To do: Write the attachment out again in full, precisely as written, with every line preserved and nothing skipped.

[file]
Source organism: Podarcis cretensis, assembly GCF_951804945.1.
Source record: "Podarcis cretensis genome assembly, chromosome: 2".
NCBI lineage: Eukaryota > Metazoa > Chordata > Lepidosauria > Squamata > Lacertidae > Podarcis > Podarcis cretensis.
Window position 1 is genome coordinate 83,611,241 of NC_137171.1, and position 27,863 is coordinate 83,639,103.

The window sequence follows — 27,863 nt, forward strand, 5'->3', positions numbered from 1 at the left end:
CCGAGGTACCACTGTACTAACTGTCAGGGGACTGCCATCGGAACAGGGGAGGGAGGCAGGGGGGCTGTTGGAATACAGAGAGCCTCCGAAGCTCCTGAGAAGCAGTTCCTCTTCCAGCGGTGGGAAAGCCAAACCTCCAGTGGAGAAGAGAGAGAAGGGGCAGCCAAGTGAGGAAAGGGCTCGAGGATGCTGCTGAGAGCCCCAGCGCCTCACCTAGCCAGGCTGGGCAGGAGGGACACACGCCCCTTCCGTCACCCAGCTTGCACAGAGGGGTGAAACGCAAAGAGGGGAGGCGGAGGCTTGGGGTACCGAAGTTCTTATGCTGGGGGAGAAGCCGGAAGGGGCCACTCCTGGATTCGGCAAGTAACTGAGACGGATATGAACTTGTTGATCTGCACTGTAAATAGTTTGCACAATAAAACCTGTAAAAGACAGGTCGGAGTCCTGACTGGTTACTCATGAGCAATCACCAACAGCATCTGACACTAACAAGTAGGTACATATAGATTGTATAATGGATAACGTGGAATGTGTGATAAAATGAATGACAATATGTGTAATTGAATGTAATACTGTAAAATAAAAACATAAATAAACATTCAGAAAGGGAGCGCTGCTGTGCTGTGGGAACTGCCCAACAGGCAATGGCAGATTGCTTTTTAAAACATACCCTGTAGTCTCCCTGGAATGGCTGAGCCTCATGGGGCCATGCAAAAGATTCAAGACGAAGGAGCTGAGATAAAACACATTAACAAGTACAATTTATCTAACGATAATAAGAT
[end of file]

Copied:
Source organism: Podarcis cretensis, assembly GCF_951804945.1.
Source record: "Podarcis cretensis genome assembly, chromosome: 2".
NCBI lineage: Eukaryota > Metazoa > Chordata > Lepidosauria > Squamata > Lacertidae > Podarcis > Podarcis cretensis.
Window position 1 is genome coordinate 83,611,241 of NC_137171.1, and position 27,863 is coordinate 83,639,103.

The window sequence follows — 27,863 nt, forward strand, 5'->3', positions numbered from 1 at the left end:
CCGAGGTACCACTGTACTAACTGTCAGGGGACTGCCATCGGAACAGGGGAGGGAGGCAGGGGGGCTGTTGGAATACAGAGAGCCTCCGAAGCTCCTGAGAAGCAGTTCCTCTTCCAGCGGTGGGAAAGCCAAACCTCCAGTGGAGAAGAGAGAGAAGGGGCAGCCAAGTGAGGAAAGGGCTCGAGGATGCTGCTGAGAGCCCCAGCGCCTCACCTAGCCAGGCTGGGCAGGAGGGACACACGCCCCTTCCGTCACCCAGCTTGCACAGAGGGGTGAAACGCAAAGAGGGGAGGCGGAGGCTTGGGGTACCGAAGTTCTTATGCTGGGGGAGAAGCCGGAAGGGGCCACTCCTGGATTCGGCAAGTAACTGAGACGGATATGAACTTGTTGATCTGCACTGTAAATAGTTTGCACAATAAAACCTGTAAAAGACAGGTCGGAGTCCTGACTGGTTACTCATGAGCAATCACCAACAGCATCTGACACTAACAAGTAGGTACATATAGATTGTATAATGGATAACGTGGAATGTGTGATAAAATGAATGACAATATGTGTAATTGAATGTAATACTGTAAAATAAAAACATAAATAAACATTCAGAAAGGGAGCGCTGCTGTGCTGTGGGAACTGCCCAACAGGCAATGGCAGATTGCTTTTTAAAACATACCCTGTAGTCTCCCTGGAATGGCTGAGCCTCATGGGGCCATGCAAAAGATTCAAGACGAAGGAGCTGAGATAAAACACATTAACAAGTACAATTTATCTAACGATAATAAGAT